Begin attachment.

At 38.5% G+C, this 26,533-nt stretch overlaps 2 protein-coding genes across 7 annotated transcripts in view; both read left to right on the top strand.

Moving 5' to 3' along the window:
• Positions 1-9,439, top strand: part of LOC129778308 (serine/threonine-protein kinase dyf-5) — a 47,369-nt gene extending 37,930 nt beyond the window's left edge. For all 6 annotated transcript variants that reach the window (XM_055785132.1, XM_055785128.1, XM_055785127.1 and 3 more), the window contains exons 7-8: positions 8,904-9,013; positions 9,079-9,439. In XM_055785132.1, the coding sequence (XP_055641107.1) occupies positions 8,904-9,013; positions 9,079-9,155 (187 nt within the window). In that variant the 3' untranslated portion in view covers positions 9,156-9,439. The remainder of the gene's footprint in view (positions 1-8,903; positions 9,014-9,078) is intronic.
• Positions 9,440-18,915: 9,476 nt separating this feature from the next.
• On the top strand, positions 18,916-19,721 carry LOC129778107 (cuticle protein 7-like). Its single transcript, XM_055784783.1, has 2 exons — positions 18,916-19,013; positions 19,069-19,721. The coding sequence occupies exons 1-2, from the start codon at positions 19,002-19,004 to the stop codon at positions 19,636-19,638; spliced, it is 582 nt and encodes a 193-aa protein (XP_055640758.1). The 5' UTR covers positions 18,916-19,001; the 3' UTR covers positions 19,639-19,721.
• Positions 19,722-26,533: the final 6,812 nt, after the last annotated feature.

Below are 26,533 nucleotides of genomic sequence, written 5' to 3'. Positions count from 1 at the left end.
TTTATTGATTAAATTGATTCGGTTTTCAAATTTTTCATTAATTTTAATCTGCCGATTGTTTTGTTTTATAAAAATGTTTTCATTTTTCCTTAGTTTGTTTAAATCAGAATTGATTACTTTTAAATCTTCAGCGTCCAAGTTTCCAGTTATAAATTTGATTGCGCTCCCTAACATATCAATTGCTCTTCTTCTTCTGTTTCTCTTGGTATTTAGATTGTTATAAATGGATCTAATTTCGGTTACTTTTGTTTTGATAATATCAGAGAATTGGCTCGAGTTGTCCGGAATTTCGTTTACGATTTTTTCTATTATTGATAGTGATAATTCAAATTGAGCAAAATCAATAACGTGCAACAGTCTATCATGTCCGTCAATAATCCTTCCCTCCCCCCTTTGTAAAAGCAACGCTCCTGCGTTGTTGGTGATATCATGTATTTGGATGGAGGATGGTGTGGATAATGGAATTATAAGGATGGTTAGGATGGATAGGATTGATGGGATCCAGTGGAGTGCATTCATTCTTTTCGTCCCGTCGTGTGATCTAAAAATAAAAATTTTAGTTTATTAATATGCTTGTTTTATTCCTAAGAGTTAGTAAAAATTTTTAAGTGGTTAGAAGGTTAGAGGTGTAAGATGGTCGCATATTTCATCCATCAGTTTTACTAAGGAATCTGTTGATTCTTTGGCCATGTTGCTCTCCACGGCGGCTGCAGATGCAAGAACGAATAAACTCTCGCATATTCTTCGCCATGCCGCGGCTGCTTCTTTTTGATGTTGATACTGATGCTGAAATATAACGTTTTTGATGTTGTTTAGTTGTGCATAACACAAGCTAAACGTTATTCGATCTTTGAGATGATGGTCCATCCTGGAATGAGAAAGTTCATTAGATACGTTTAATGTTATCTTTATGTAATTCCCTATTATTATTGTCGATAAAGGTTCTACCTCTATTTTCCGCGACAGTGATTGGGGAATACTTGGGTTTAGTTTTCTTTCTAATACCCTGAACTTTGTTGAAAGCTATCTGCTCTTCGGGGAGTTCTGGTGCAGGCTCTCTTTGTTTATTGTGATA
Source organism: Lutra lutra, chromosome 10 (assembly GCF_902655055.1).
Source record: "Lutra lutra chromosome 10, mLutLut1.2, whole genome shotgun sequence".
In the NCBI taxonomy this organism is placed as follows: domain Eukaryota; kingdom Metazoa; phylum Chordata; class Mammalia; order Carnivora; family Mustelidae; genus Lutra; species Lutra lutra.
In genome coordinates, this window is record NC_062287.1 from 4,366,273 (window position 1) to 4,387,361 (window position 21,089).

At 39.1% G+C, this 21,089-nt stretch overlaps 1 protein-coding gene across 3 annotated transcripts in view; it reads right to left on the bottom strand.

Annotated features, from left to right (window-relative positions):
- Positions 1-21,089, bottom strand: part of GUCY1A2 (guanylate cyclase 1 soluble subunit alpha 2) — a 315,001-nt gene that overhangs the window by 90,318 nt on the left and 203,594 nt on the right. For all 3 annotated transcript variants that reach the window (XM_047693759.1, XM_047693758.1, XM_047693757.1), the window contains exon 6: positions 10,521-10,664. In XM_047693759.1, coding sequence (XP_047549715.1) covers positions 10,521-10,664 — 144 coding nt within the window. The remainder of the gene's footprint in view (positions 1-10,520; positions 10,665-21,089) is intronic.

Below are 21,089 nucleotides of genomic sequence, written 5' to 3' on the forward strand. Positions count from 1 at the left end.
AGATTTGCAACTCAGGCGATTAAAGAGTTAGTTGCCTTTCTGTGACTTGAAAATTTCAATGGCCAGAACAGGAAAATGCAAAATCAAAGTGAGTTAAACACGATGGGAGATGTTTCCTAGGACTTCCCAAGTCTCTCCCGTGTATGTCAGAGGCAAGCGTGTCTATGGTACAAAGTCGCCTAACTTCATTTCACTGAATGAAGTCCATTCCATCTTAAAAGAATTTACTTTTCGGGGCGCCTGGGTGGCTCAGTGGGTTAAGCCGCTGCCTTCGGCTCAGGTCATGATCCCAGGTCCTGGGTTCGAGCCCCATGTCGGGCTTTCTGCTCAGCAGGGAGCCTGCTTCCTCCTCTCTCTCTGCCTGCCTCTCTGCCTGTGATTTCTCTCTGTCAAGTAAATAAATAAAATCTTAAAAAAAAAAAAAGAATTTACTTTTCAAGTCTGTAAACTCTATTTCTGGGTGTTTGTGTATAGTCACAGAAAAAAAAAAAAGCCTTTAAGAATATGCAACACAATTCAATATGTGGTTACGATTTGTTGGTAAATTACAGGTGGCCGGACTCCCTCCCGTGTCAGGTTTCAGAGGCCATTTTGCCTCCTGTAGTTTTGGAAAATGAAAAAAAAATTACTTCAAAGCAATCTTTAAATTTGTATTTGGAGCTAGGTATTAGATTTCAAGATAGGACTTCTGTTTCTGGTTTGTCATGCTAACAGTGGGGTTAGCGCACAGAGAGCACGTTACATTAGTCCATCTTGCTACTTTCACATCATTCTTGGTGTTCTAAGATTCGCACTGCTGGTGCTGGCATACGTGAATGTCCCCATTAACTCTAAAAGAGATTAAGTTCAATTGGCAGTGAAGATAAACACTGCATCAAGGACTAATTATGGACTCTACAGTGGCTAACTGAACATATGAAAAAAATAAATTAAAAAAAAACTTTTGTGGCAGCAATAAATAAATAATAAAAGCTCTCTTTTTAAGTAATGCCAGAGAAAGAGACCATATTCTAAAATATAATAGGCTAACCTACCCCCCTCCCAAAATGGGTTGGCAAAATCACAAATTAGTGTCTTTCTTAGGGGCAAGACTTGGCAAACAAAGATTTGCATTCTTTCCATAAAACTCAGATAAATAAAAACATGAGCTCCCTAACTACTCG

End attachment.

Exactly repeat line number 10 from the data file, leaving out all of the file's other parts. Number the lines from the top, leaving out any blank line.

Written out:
Source record: "Lutra lutra chromosome 10, mLutLut1.2, whole genome shotgun sequence".